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Ukraine: What We Know

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A service member drives a tank during snowfall as a mechanized brigade of the Ukrainian Armed Forces holds drills outside Kharkiv, Ukraine, Jan. 31, 2022.

The latest developments in the conflict between Russia and Ukraine:

* The United States and Russia faced off at the U.N. Security Council Monday over Russia's actions along Ukraine's border.

*U.S. Ambassador Linda Thomas-Greenfield called Russia's military force of more than 100,000 troops along Ukraine's borders "the largest mobilization" in Europe in decades, while Russian Ambassador Vassily Nebenzia accused the West of "whipping up tensions" over Ukraine.

* U.S. President Joe Biden said Monday the United States is ready for any scenario in Russia, but said, "We continue to urge diplomacy as the best way forward" and "continue to engage in nonstop diplomacy."

* British Foreign Secretary Liz Truss announced Monday a new legal framework that would allow London to impose sanctions on companies linked to the Russian state. Russia denounced the move as an "undisguised attack on business."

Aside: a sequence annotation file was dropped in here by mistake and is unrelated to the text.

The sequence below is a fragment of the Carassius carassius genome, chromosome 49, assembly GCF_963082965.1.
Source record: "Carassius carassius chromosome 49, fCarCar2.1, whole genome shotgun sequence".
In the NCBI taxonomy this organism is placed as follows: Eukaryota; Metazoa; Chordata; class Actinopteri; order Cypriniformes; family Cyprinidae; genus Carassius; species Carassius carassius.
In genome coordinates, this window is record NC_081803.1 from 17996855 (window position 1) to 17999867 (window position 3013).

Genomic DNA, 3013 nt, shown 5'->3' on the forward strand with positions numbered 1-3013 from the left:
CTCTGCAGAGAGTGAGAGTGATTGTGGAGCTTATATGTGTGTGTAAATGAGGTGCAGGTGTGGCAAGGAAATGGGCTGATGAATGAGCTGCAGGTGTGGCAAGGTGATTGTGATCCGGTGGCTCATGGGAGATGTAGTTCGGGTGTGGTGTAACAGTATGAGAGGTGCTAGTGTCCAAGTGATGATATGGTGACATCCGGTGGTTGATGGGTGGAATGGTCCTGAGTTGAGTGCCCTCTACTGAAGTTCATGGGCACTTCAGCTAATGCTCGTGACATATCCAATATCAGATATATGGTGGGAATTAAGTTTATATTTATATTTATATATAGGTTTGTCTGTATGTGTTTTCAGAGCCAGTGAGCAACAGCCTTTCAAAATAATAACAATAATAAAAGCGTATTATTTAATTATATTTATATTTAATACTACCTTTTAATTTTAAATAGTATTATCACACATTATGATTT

* NATO Secretary-General Jens Stoltenberg said Sunday the Western military alliance has no intention of sending troops to Ukraine if Russia invades its former Soviet republic.

* Pentagon spokesman John Kirby told the "Fox News Sunday" show that a Russian invasion "could happen, really, at any time."

* The West is demanding that Russia pull its troops and weapons from the Ukraine border, while Moscow is pushing for NATO to curtail its operations in Eastern and Central Europe. Russia also insists the Western defensive alliance reject Ukraine's membership bid, a move the United States calls a "nonstarter."

* According to U.S. and Ukrainian estimates, Russia has amassed about 127,000 troops along its border with Ukraine, including in Belarus and in occupied Crimea.

Some information in this report came from The Associated Press, Reuters and Agence France-Presse.

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